Editor's Page: State of safety
February 06, 2013
by Sean Kilcarr
If you think there are already too many traffic laws on the books, think again. At least one group firmly believes there aren’t nearly enough—and it’s out to convince governors and state legislators across the U.S. to pick up the pace.
“The traffic safety progress we’ve made since 2005 is at risk of being undone,” said Jacqueline Gillan, president of Advocates for Highway and Auto Safety, during a press event earlier this year. “Several states have been moving backwards and most states are not moving at all to enact lifesaving laws.”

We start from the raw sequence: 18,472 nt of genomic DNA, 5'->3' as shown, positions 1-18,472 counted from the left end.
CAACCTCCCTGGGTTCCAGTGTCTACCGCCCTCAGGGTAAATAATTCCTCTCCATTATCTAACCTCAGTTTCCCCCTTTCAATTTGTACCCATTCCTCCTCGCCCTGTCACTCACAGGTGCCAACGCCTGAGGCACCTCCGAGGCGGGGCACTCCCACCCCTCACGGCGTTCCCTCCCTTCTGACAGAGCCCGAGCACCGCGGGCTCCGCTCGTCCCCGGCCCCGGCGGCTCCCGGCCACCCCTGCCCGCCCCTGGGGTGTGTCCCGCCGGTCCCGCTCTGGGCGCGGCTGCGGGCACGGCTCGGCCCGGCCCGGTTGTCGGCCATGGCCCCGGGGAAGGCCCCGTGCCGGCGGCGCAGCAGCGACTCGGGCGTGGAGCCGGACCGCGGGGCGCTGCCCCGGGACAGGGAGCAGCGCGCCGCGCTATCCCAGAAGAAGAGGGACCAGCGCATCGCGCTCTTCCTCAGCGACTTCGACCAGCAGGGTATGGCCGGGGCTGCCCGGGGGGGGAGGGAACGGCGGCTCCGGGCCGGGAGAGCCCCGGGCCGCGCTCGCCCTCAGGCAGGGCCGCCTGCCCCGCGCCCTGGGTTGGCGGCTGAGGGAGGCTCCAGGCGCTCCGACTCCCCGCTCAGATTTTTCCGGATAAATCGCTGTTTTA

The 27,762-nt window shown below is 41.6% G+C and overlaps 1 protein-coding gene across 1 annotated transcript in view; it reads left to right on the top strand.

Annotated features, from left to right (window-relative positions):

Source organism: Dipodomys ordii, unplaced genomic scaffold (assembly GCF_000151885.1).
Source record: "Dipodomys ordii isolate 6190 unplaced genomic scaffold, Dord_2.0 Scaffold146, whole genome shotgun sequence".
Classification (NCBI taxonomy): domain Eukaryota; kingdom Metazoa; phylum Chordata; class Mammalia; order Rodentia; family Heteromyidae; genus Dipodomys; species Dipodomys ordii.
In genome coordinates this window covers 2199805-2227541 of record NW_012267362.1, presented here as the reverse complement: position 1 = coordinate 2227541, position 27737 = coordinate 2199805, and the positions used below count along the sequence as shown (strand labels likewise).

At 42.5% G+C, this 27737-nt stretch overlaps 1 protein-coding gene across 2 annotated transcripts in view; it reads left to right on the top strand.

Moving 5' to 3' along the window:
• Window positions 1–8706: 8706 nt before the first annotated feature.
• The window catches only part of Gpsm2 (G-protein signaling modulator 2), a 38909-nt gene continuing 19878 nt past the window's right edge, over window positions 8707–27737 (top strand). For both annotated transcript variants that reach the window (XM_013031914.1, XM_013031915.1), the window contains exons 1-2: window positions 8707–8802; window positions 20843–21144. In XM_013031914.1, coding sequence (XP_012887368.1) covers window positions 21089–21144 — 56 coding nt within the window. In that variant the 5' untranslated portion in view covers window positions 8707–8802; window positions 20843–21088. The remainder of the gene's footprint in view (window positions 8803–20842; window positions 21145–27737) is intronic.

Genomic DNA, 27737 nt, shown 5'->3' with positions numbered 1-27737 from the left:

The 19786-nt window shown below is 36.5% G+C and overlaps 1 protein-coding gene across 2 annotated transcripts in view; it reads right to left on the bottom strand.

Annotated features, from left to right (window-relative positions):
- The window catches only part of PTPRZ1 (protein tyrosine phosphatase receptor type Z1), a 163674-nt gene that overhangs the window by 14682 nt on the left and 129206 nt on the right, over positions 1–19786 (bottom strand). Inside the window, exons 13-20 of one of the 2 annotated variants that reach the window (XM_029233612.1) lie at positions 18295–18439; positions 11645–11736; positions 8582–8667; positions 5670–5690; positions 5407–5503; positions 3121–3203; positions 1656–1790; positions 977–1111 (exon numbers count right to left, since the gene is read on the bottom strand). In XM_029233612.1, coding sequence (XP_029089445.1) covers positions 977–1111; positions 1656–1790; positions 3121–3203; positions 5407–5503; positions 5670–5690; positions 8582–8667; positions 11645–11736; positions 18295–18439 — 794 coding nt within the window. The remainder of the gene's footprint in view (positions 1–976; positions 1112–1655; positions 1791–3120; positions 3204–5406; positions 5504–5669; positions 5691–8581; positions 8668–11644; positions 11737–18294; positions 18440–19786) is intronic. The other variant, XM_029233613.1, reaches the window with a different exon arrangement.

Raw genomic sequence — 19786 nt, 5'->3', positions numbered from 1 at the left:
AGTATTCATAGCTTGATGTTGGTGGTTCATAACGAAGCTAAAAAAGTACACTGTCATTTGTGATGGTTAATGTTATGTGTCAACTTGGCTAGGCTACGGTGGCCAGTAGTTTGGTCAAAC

For example, she said, only 10 state highway safety laws were enacted in 2012, in contrast to 16 laws passed in 2011 and 22 laws passed in 2010.
Why the fuss? Gillan said it’s simple. Preliminary National Highway Traffic Safety Administration data recorded the largest jump in traffic fatalities since 1975, a 7.1% increase in crash deaths during the first nine months of 2012 compared to the first nine months of 2011.
Every year, she explained, about 33,000 people are killed and over 2 million more are injured in crashes—costing the U.S. some $230 billion every year.
We’ll see which governors and state legislators are convinced.